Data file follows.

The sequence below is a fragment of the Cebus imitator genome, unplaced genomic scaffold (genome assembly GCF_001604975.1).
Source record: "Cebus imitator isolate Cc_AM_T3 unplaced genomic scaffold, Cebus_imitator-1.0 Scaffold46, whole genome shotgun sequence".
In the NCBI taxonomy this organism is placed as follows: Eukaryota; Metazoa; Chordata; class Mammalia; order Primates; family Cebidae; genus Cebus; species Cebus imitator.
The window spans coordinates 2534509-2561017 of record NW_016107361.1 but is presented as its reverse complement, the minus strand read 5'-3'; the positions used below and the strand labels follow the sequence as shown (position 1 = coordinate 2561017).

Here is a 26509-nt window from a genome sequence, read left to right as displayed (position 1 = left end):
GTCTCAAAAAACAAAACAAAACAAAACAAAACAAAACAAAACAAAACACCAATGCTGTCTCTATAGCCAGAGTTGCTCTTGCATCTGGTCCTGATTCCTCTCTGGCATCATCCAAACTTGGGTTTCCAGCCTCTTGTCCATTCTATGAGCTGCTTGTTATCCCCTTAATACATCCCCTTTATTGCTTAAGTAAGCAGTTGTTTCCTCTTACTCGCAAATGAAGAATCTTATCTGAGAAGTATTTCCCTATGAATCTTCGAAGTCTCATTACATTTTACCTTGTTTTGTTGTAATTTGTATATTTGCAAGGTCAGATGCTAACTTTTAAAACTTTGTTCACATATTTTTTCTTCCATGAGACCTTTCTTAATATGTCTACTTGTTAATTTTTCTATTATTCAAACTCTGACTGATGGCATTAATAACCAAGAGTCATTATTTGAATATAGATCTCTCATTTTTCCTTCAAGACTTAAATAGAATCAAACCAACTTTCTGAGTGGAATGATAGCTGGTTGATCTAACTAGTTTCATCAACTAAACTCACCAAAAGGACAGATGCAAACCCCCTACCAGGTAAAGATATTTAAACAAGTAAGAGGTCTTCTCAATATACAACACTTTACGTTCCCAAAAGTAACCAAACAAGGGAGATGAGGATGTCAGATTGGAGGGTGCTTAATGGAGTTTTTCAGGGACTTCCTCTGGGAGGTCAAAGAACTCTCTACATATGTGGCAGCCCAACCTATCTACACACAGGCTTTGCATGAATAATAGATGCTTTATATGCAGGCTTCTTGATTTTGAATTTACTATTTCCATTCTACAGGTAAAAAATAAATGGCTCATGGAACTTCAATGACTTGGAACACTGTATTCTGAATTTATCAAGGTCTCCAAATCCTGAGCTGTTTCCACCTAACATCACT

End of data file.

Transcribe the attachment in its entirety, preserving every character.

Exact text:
The sequence below is a fragment of the Cebus imitator genome, unplaced genomic scaffold (genome assembly GCF_001604975.1).
Source record: "Cebus imitator isolate Cc_AM_T3 unplaced genomic scaffold, Cebus_imitator-1.0 Scaffold46, whole genome shotgun sequence".
In the NCBI taxonomy this organism is placed as follows: Eukaryota; Metazoa; Chordata; class Mammalia; order Primates; family Cebidae; genus Cebus; species Cebus imitator.
The window spans coordinates 2534509-2561017 of record NW_016107361.1 but is presented as its reverse complement, the minus strand read 5'-3'; the positions used below and the strand labels follow the sequence as shown (position 1 = coordinate 2561017).

Here is a 26509-nt window from a genome sequence, read left to right as displayed (position 1 = left end):
GTCTCAAAAAACAAAACAAAACAAAACAAAACAAAACAAAACAAAACACCAATGCTGTCTCTATAGCCAGAGTTGCTCTTGCATCTGGTCCTGATTCCTCTCTGGCATCATCCAAACTTGGGTTTCCAGCCTCTTGTCCATTCTATGAGCTGCTTGTTATCCCCTTAATACATCCCCTTTATTGCTTAAGTAAGCAGTTGTTTCCTCTTACTCGCAAATGAAGAATCTTATCTGAGAAGTATTTCCCTATGAATCTTCGAAGTCTCATTACATTTTACCTTGTTTTGTTGTAATTTGTATATTTGCAAGGTCAGATGCTAACTTTTAAAACTTTGTTCACATATTTTTTCTTCCATGAGACCTTTCTTAATATGTCTACTTGTTAATTTTTCTATTATTCAAACTCTGACTGATGGCATTAATAACCAAGAGTCATTATTTGAATATAGATCTCTCATTTTTCCTTCAAGACTTAAATAGAATCAAACCAACTTTCTGAGTGGAATGATAGCTGGTTGATCTAACTAGTTTCATCAACTAAACTCACCAAAAGGACAGATGCAAACCCCCTACCAGGTAAAGATATTTAAACAAGTAAGAGGTCTTCTCAATATACAACACTTTACGTTCCCAAAAGTAACCAAACAAGGGAGATGAGGATGTCAGATTGGAGGGTGCTTAATGGAGTTTTTCAGGGACTTCCTCTGGGAGGTCAAAGAACTCTCTACATATGTGGCAGCCCAACCTATCTACACACAGGCTTTGCATGAATAATAGATGCTTTATATGCAGGCTTCTTGATTTTGAATTTACTATTTCCATTCTACAGGTAAAAAATAAATGGCTCATGGAACTTCAATGACTTGGAACACTGTATTCTGAATTTATCAAGGTCTCCAAATCCTGAGCTGTTTCCACCTAACATCACT